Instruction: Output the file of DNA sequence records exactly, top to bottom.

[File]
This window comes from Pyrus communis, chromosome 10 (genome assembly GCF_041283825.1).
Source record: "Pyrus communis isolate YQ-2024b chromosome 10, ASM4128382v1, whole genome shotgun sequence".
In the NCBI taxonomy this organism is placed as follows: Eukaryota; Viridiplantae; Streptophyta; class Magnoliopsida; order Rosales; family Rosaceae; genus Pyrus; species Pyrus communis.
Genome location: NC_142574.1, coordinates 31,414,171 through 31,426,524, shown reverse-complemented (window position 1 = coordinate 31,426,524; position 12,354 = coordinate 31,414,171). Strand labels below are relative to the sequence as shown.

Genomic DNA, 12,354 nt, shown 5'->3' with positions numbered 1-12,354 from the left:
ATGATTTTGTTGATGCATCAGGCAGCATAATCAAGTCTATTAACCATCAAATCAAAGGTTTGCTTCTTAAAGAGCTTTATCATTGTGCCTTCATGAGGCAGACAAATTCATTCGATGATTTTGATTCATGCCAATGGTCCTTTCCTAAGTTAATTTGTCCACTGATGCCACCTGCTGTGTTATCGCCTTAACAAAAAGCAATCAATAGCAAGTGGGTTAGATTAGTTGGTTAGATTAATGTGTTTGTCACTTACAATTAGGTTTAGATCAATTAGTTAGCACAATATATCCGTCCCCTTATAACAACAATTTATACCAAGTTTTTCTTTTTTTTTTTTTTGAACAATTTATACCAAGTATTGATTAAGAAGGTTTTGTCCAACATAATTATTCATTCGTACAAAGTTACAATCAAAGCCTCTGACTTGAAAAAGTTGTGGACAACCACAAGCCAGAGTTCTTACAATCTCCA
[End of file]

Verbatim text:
This window comes from Pyrus communis, chromosome 10 (genome assembly GCF_041283825.1).
Source record: "Pyrus communis isolate YQ-2024b chromosome 10, ASM4128382v1, whole genome shotgun sequence".
In the NCBI taxonomy this organism is placed as follows: Eukaryota; Viridiplantae; Streptophyta; class Magnoliopsida; order Rosales; family Rosaceae; genus Pyrus; species Pyrus communis.
Genome location: NC_142574.1, coordinates 31,414,171 through 31,426,524, shown reverse-complemented (window position 1 = coordinate 31,426,524; position 12,354 = coordinate 31,414,171). Strand labels below are relative to the sequence as shown.

Genomic DNA, 12,354 nt, shown 5'->3' with positions numbered 1-12,354 from the left:
ATGATTTTGTTGATGCATCAGGCAGCATAATCAAGTCTATTAACCATCAAATCAAAGGTTTGCTTCTTAAAGAGCTTTATCATTGTGCCTTCATGAGGCAGACAAATTCATTCGATGATTTTGATTCATGCCAATGGTCCTTTCCTAAGTTAATTTGTCCACTGATGCCACCTGCTGTGTTATCGCCTTAACAAAAAGCAATCAATAGCAAGTGGGTTAGATTAGTTGGTTAGATTAATGTGTTTGTCACTTACAATTAGGTTTAGATCAATTAGTTAGCACAATATATCCGTCCCCTTATAACAACAATTTATACCAAGTTTTTCTTTTTTTTTTTTTTGAACAATTTATACCAAGTATTGATTAAGAAGGTTTTGTCCAACATAATTATTCATTCGTACAAAGTTACAATCAAAGCCTCTGACTTGAAAAAGTTGTGGACAACCACAAGCCAGAGTTCTTACAATCTCCA